Miéville cites Lord Tennyson’s poem ‘The Kraken’ as an excellent example (in fact, a metaphor) of how allegories die when overexplained:
Below the thunders of the upper deep;
Far, far beneath in the abysmal sea,
His antient, dreamless, uninvaded sleep
The Kraken sleepeth: faintest sunlights flee
About his shadowy sides: above him swell
Huge sponges of millennial growth and height;
And far away into the sickly light,
From many a wondrous grot and secret cell
Unnumber’d and enormous polypi
Winnow with giant arms the slumbering green.
There hath he lain for ages and will lie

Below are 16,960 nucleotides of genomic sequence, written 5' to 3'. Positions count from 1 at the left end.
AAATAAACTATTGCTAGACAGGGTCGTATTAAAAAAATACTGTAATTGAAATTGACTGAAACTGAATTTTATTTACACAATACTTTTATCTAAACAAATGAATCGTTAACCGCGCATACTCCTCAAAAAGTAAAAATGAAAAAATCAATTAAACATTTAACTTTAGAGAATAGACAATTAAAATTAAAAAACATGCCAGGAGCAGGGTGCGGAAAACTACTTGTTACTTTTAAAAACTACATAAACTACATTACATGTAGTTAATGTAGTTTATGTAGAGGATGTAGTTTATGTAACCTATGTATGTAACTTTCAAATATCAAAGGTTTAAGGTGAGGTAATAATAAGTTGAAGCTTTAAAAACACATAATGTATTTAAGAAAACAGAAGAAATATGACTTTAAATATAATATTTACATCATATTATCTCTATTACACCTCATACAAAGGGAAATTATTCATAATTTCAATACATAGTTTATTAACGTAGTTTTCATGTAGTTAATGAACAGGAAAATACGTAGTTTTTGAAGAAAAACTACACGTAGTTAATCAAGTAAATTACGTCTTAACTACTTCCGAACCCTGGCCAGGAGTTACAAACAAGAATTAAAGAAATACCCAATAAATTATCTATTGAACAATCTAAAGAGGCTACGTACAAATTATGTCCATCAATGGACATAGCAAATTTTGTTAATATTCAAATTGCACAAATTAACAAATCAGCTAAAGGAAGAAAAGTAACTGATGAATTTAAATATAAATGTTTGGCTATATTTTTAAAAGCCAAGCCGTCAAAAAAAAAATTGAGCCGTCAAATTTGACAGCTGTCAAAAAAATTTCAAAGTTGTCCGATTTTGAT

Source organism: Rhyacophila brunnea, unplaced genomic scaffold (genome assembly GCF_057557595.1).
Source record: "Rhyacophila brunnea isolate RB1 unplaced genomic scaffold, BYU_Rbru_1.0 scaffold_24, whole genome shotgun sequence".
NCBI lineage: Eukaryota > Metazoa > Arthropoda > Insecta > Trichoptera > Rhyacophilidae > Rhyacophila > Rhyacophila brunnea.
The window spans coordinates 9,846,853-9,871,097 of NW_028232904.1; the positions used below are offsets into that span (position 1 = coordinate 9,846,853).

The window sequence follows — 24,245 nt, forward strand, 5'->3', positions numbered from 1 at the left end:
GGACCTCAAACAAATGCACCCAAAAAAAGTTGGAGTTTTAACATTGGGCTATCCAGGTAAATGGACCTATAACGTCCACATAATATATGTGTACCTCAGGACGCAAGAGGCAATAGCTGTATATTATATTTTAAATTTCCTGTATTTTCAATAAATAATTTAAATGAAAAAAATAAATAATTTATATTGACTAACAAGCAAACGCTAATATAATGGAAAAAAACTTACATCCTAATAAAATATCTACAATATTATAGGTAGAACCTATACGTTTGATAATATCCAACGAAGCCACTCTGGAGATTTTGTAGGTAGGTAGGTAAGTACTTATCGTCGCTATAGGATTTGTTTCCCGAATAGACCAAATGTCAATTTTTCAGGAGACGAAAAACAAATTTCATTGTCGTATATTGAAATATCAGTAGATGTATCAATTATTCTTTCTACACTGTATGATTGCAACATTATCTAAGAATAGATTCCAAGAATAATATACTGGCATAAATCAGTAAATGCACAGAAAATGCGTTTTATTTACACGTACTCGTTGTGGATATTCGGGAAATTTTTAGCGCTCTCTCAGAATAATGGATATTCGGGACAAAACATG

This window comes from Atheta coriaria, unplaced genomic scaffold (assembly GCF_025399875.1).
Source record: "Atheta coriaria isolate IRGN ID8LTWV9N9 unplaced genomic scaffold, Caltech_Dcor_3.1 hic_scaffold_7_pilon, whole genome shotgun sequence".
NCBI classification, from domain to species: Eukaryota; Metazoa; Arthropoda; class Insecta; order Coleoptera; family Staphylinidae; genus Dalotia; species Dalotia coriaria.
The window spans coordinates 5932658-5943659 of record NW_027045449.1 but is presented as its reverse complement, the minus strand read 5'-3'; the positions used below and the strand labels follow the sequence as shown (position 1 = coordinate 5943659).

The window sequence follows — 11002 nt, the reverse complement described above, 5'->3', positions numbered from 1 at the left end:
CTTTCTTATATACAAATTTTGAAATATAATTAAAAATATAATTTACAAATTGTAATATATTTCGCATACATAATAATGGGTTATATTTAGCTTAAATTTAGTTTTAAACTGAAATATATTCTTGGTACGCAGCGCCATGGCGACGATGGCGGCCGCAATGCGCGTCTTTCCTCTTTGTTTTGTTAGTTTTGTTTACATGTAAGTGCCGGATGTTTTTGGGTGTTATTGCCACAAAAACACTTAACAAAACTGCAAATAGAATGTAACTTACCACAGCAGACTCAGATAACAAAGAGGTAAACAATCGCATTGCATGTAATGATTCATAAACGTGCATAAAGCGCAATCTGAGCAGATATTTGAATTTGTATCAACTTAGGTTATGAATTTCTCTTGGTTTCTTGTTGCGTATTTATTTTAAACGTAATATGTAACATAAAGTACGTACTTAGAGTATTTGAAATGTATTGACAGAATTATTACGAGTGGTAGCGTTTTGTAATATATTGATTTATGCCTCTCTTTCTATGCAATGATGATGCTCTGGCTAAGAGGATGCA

Battening upon huge seaworms in his sleep,
Until the latter fire shall heat the deep;
Then once by man and angels to be seen,
In roaring he shall rise and on the surface die.
The Kraken dies when exposed to the gaze of humans and the light of day. The allegory is at its most awe-some power when its meaning is either absent or impossible to analytically decode. And of course, who else sleeps on the bottom of the sea (and has cephalopod-ish semblance)? Good Old Cthulhu of course, which is not just any ‘monster’ (Wikipedia, accurate as ever for anything related to geek culture, rightly describes it as ‘a fictional cosmic entity’).